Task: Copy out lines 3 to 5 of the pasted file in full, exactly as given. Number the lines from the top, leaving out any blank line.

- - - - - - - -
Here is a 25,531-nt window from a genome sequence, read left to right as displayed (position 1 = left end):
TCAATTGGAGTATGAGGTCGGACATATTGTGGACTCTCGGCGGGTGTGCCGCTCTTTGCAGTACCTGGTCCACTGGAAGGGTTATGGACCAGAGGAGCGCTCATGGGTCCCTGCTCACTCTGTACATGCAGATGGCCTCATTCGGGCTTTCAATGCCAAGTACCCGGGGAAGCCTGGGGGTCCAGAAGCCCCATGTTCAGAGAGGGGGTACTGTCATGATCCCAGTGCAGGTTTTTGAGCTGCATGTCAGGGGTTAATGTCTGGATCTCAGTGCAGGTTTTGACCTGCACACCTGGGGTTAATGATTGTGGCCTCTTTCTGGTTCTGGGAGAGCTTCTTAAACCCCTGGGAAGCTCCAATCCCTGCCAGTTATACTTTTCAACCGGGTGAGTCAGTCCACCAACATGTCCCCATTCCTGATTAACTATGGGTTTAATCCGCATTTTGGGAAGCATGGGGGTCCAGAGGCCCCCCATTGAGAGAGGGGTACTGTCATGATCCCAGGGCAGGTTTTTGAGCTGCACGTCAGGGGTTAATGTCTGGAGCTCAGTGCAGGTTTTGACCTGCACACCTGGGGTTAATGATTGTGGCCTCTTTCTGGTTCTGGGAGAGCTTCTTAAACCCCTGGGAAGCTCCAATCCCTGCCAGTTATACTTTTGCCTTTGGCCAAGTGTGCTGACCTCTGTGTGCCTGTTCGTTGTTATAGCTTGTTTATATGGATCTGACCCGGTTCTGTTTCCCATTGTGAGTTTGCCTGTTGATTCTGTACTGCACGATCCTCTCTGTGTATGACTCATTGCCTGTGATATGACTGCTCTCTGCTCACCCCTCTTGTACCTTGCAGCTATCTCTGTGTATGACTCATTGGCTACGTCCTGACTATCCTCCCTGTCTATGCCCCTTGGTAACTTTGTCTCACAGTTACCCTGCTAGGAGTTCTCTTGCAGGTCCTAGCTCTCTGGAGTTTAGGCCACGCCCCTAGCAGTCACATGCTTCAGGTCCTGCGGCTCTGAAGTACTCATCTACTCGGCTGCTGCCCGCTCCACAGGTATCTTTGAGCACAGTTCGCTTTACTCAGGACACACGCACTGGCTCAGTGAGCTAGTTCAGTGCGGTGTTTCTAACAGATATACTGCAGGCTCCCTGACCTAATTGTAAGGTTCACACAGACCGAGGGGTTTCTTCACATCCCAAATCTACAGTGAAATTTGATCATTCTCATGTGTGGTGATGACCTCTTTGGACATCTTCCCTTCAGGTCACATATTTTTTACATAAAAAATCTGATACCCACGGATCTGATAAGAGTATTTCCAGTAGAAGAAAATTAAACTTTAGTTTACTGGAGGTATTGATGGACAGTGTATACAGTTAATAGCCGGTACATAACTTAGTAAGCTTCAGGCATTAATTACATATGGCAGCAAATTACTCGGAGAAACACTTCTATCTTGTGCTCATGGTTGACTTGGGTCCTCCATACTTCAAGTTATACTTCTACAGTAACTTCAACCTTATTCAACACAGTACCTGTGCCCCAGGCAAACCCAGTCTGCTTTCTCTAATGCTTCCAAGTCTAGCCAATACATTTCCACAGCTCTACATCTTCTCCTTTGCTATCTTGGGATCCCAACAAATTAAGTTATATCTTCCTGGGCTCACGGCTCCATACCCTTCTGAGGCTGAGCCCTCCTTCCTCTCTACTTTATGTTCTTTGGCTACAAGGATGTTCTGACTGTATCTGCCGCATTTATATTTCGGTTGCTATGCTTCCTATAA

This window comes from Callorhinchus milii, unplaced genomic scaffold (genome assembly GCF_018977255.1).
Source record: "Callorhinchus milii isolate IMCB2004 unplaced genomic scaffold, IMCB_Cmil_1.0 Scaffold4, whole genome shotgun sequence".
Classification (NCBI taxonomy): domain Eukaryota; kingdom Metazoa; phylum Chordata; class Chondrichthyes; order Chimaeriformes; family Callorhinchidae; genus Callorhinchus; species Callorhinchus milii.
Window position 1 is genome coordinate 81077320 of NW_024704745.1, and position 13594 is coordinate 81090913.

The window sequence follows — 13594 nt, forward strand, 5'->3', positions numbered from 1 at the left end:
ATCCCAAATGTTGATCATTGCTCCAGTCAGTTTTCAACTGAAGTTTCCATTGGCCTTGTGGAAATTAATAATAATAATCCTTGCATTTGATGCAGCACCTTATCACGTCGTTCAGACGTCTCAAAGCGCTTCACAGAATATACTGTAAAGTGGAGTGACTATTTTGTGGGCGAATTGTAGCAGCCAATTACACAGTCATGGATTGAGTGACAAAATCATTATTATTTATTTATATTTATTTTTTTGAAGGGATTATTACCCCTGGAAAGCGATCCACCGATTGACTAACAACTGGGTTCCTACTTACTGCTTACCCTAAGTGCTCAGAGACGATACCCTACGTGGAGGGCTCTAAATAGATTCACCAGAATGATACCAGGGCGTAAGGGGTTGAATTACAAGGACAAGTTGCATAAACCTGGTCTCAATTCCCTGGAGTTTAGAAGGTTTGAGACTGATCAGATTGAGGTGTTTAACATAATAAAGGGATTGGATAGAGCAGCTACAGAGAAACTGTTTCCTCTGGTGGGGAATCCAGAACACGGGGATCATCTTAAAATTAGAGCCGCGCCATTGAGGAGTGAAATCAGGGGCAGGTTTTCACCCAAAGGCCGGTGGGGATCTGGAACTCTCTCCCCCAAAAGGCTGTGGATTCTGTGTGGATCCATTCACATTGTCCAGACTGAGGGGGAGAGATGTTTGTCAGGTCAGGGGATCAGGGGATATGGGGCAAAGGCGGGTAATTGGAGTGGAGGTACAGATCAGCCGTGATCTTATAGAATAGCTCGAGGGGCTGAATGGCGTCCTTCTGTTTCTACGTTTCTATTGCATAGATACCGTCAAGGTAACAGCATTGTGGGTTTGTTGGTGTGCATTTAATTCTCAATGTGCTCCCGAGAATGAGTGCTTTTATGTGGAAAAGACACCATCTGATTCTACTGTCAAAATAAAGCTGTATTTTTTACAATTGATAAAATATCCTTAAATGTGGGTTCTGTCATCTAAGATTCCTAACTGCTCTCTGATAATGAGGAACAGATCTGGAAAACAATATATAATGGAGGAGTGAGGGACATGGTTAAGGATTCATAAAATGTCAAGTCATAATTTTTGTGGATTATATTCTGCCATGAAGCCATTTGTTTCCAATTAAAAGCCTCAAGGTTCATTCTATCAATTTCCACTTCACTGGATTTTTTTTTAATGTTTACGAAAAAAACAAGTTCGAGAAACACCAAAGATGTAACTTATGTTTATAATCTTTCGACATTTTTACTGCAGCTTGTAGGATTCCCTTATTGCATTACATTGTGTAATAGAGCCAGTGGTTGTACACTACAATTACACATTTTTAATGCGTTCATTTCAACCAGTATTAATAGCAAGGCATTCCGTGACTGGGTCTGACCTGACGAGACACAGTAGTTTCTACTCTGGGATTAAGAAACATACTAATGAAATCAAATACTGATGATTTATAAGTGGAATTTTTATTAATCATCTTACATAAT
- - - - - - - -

This window comes from Callorhinchus milii, unplaced genomic scaffold (genome assembly GCF_018977255.1).
Source record: "Callorhinchus milii isolate IMCB2004 unplaced genomic scaffold, IMCB_Cmil_1.0 Scaffold4, whole genome shotgun sequence".
Classification (NCBI taxonomy): domain Eukaryota; kingdom Metazoa; phylum Chordata; class Chondrichthyes; order Chimaeriformes; family Callorhinchidae; genus Callorhinchus; species Callorhinchus milii.